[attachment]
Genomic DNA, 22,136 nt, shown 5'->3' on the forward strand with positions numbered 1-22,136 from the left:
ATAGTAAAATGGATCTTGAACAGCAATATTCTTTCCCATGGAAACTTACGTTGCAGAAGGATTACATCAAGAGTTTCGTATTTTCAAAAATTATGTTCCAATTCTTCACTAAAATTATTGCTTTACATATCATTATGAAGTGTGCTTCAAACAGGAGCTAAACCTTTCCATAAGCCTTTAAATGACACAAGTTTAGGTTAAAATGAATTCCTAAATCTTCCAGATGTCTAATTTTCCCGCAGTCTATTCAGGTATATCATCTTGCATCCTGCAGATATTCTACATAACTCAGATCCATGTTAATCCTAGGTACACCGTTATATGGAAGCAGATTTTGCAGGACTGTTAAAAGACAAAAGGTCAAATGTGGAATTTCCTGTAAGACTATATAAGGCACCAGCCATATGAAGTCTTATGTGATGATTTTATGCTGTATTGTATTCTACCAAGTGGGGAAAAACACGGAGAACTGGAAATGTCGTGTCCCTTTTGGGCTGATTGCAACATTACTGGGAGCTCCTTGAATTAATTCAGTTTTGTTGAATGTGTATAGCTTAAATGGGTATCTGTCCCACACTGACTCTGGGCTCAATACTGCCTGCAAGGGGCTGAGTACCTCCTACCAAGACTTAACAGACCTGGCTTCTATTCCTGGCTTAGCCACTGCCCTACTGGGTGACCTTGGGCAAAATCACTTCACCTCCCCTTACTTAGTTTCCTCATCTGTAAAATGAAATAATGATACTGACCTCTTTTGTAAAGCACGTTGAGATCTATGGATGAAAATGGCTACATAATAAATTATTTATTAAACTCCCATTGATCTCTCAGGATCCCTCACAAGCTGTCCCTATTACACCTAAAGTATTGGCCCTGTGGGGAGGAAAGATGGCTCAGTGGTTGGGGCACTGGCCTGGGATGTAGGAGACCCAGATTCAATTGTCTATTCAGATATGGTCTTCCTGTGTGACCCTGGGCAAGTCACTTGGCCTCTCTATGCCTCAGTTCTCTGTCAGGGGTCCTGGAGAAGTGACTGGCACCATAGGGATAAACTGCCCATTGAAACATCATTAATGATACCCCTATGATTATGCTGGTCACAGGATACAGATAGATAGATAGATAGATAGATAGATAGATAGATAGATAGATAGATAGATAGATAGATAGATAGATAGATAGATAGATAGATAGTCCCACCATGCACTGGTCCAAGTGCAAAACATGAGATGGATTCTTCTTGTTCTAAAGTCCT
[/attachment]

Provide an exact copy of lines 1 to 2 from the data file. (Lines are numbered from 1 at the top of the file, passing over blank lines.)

Genomic DNA, 22,136 nt, shown 5'->3' on the forward strand with positions numbered 1-22,136 from the left:
ATAGTAAAATGGATCTTGAACAGCAATATTCTTTCCCATGGAAACTTACGTTGCAGAAGGATTACATCAAGAGTTTCGTATTTTCAAAAATTATGTTCCAATTCTTCACTAAAATTATTGCTTTACATATCATTATGAAGTGTGCTTCAAACAGGAGCTAAACCTTTCCATAAGCCTTTAAATGACACAAGTTTAGGTTAAAATGAATTCCTAAATCTTCCAGATGTCTAATTTTCCCGCAGTCTATTCAGGTATATCATCTTGCATCCTGCAGATATTCTACATAACTCAGATCCATGTTAATCCTAGGTACACCGTTATATGGAAGCAGATTTTGCAGGACTGTTAAAAGACAAAAGGTCAAATGTGGAATTTCCTGTAAGACTATATAAGGCACCAGCCATATGAAGTCTTATGTGATGATTTTATGCTGTATTGTATTCTACCAAGTGGGGAAAAACACGGAGAACTGGAAATGTCGTGTCCCTTTTGGGCTGATTGCAACATTACTGGGAGCTCCTTGAATTAATTCAGTTTTGTTGAATGTGTATAGCTTAAATGGGTATCTGTCCCACACTGACTCTGGGCTCAATACTGCCTGCAAGGGGCTGAGTACCTCCTACCAAGACTTAACAGACCTGGCTTCTATTCCTGGCTTAGCCACTGCCCTACTGGGTGACCTTGGGCAAAATCACTTCACCTCCCCTTACTTAGTTTCCTCATCTGTAAAATGAAATAATGATACTGACCTCTTTTGTAAAGCACGTTGAGATCTATGGATGAAAATGGCTACATAATAAATTATTTATTAAACTCCCATTGATCTCTCAGGATCCCTCACAAGCTGTCCCTATTACACCTAAAGTATTGGCCCTGTGGGGAGGAAAGATGGCTCAGTGGTTGGGGCACTGGCCTGGGATGTAGGAGACCCAGATTCAATTGTCTATTCAGATATGGTCTTCCTGTGTGACCCTGGGCAAGTCACTTGGCCTCTCTATGCCTCAGTTCTCTGTCAGGGGTCCTGGAGAAGTGACTGGCACCATAGGGATAAACTGCCCATTGAAACATCATTAATGATACCCCTATGATTATGCTGGTCACAGGATACAGATAGATAGATAGATAGATAGATAGATAGATAGATAGATAGATAGATAGATAGATAGATAGATAGATAGATAGATAGATAGATAGTCCCACCATGCACTGGTCCAAGTGCAAAACATGAGATGGATTCTTCTTGTTCTAAAGTCCT